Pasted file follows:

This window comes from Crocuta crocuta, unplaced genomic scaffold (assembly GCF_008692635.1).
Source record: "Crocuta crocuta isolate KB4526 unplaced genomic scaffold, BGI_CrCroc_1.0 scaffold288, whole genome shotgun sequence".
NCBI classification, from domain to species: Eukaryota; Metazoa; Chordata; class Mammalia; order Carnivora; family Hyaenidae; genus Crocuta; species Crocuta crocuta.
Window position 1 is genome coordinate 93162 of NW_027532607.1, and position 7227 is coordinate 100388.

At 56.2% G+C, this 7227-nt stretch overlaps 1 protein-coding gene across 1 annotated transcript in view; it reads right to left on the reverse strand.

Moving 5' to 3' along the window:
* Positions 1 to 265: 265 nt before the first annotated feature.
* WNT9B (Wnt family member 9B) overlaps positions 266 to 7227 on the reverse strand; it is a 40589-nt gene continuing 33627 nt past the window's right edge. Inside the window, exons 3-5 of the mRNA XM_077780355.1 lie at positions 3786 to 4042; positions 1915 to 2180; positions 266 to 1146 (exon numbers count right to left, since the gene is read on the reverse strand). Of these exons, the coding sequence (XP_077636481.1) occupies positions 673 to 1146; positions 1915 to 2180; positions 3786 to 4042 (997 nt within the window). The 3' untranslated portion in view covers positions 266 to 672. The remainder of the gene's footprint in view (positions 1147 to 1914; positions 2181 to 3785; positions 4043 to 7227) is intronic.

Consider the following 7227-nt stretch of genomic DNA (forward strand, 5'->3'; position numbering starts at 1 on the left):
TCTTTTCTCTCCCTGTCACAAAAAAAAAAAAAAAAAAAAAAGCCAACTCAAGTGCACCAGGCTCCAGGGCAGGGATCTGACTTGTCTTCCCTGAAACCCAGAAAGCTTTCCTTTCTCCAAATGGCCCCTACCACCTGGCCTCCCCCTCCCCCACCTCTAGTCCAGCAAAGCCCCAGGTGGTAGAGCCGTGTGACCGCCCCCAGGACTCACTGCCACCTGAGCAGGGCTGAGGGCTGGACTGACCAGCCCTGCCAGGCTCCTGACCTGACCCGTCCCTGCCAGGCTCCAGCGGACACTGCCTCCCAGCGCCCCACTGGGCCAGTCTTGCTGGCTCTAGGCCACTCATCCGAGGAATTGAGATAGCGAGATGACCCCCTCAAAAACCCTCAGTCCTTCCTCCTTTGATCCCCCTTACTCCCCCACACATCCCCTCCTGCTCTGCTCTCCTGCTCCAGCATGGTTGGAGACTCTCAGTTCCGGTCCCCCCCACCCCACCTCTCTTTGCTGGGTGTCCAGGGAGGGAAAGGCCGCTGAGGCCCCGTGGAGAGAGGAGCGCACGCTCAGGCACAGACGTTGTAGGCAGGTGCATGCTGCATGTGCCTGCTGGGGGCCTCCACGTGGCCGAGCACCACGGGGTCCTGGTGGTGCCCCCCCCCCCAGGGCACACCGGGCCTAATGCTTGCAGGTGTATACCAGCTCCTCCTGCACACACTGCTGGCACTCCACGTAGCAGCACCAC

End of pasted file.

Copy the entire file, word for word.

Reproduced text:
This window comes from Crocuta crocuta, unplaced genomic scaffold (assembly GCF_008692635.1).
Source record: "Crocuta crocuta isolate KB4526 unplaced genomic scaffold, BGI_CrCroc_1.0 scaffold288, whole genome shotgun sequence".
NCBI classification, from domain to species: Eukaryota; Metazoa; Chordata; class Mammalia; order Carnivora; family Hyaenidae; genus Crocuta; species Crocuta crocuta.
Window position 1 is genome coordinate 93162 of NW_027532607.1, and position 7227 is coordinate 100388.

At 56.2% G+C, this 7227-nt stretch overlaps 1 protein-coding gene across 1 annotated transcript in view; it reads right to left on the reverse strand.

Moving 5' to 3' along the window:
* Positions 1 to 265: 265 nt before the first annotated feature.
* WNT9B (Wnt family member 9B) overlaps positions 266 to 7227 on the reverse strand; it is a 40589-nt gene continuing 33627 nt past the window's right edge. Inside the window, exons 3-5 of the mRNA XM_077780355.1 lie at positions 3786 to 4042; positions 1915 to 2180; positions 266 to 1146 (exon numbers count right to left, since the gene is read on the reverse strand). Of these exons, the coding sequence (XP_077636481.1) occupies positions 673 to 1146; positions 1915 to 2180; positions 3786 to 4042 (997 nt within the window). The 3' untranslated portion in view covers positions 266 to 672. The remainder of the gene's footprint in view (positions 1147 to 1914; positions 2181 to 3785; positions 4043 to 7227) is intronic.

Consider the following 7227-nt stretch of genomic DNA (forward strand, 5'->3'; position numbering starts at 1 on the left):
TCTTTTCTCTCCCTGTCACAAAAAAAAAAAAAAAAAAAAAAGCCAACTCAAGTGCACCAGGCTCCAGGGCAGGGATCTGACTTGTCTTCCCTGAAACCCAGAAAGCTTTCCTTTCTCCAAATGGCCCCTACCACCTGGCCTCCCCCTCCCCCACCTCTAGTCCAGCAAAGCCCCAGGTGGTAGAGCCGTGTGACCGCCCCCAGGACTCACTGCCACCTGAGCAGGGCTGAGGGCTGGACTGACCAGCCCTGCCAGGCTCCTGACCTGACCCGTCCCTGCCAGGCTCCAGCGGACACTGCCTCCCAGCGCCCCACTGGGCCAGTCTTGCTGGCTCTAGGCCACTCATCCGAGGAATTGAGATAGCGAGATGACCCCCTCAAAAACCCTCAGTCCTTCCTCCTTTGATCCCCCTTACTCCCCCACACATCCCCTCCTGCTCTGCTCTCCTGCTCCAGCATGGTTGGAGACTCTCAGTTCCGGTCCCCCCCACCCCACCTCTCTTTGCTGGGTGTCCAGGGAGGGAAAGGCCGCTGAGGCCCCGTGGAGAGAGGAGCGCACGCTCAGGCACAGACGTTGTAGGCAGGTGCATGCTGCATGTGCCTGCTGGGGGCCTCCACGTGGCCGAGCACCACGGGGTCCTGGTGGTGCCCCCCCCCCCAGGGCACACCGGGCCTAATGCTTGCAGGTGTATACCAGCTCCTCCTGCACACACTGCTGGCACTCCACGTAGCAGCACCAC